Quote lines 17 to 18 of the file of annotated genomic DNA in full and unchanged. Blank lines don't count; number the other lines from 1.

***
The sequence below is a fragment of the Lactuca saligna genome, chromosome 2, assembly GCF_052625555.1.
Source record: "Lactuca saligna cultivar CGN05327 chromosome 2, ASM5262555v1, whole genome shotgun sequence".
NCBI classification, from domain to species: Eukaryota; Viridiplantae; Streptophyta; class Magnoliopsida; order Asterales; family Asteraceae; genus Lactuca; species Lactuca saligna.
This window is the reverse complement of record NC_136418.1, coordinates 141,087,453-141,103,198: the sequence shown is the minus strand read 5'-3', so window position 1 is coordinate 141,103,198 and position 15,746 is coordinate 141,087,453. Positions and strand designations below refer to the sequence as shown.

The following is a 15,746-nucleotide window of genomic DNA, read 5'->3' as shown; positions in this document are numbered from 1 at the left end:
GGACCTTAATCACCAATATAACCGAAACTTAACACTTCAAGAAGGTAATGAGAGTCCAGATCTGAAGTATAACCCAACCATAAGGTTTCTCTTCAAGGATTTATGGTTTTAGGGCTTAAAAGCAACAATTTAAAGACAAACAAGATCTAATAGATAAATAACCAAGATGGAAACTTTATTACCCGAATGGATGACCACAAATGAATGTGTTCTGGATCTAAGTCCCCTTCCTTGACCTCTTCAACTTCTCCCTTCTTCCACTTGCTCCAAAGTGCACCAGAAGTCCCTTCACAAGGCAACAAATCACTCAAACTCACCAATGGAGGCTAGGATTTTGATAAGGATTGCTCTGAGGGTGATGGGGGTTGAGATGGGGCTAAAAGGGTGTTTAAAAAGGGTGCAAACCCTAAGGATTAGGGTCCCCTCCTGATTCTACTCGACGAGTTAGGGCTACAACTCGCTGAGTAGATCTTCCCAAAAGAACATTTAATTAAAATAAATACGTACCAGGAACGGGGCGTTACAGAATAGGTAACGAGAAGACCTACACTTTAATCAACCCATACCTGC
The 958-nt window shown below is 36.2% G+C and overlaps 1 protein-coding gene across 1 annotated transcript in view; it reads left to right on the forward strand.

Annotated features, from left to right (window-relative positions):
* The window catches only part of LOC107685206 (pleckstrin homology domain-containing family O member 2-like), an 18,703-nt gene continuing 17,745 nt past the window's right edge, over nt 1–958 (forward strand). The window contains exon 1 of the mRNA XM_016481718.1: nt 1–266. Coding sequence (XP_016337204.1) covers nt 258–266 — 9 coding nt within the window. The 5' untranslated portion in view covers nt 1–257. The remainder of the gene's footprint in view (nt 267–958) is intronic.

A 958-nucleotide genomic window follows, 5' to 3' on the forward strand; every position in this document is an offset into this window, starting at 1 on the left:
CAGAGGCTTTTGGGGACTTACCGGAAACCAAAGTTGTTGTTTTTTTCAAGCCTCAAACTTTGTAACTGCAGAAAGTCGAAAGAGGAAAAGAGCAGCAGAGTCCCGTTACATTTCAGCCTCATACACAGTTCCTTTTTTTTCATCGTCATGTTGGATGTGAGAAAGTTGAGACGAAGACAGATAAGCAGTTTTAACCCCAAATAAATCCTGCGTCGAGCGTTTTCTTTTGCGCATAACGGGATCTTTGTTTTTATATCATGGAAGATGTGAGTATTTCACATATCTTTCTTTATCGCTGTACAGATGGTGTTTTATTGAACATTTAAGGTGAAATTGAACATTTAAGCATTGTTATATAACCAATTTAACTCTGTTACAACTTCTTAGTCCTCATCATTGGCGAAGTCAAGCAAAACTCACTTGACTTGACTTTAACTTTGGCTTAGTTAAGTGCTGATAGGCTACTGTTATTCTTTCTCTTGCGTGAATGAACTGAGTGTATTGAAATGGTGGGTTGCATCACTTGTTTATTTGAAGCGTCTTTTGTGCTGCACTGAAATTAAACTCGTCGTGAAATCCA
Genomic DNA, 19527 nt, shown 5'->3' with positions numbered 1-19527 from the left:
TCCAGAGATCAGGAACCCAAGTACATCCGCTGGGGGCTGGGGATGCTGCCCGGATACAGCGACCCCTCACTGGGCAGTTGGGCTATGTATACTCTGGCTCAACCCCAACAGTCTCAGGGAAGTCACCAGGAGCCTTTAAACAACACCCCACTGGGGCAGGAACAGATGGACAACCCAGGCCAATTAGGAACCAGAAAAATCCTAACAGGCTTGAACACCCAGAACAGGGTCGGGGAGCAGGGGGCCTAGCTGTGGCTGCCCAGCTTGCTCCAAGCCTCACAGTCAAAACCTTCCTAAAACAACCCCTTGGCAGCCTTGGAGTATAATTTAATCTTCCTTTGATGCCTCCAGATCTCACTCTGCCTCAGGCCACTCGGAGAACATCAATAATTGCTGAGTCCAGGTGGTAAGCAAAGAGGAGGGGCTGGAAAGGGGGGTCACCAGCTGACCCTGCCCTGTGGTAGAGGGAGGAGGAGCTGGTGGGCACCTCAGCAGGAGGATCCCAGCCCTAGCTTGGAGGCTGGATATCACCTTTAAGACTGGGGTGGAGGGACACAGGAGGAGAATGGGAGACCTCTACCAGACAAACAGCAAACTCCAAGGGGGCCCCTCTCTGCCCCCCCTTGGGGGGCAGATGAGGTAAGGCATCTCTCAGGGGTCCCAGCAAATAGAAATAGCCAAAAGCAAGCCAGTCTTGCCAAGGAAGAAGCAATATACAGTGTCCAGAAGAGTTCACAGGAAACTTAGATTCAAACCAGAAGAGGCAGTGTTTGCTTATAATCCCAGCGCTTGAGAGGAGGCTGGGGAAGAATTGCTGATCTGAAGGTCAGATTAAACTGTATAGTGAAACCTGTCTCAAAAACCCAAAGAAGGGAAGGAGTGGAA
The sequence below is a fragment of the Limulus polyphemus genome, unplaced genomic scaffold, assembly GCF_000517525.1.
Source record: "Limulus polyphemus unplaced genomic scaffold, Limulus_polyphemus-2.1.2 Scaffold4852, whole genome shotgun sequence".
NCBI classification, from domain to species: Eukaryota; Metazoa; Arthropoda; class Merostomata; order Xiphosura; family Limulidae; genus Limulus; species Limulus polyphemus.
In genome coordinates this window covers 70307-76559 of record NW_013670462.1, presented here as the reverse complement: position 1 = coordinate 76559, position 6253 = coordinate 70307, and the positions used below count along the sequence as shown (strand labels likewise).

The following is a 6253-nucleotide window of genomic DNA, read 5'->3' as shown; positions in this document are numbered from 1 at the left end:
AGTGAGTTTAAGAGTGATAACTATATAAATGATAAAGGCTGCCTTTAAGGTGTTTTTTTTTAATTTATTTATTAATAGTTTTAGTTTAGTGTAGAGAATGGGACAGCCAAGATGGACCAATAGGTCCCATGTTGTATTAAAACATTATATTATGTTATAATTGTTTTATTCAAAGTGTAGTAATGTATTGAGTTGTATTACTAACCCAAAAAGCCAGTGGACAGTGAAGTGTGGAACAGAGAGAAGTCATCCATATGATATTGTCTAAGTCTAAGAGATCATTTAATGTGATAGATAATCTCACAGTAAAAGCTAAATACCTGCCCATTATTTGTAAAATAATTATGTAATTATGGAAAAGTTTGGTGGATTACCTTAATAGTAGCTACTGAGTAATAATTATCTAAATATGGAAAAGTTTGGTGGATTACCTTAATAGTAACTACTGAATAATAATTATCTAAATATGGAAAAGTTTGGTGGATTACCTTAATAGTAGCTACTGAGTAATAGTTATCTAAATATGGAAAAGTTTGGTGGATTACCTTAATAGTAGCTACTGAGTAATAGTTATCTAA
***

In genome coordinates this window covers 70307-76559 of record NW_013670462.1, presented here as the reverse complement: position 1 = coordinate 76559, position 6253 = coordinate 70307, and the positions used below count along the sequence as shown (strand labels likewise).

The following is a 6253-nucleotide window of genomic DNA, read 5'->3' as shown; positions in this document are numbered from 1 at the left end: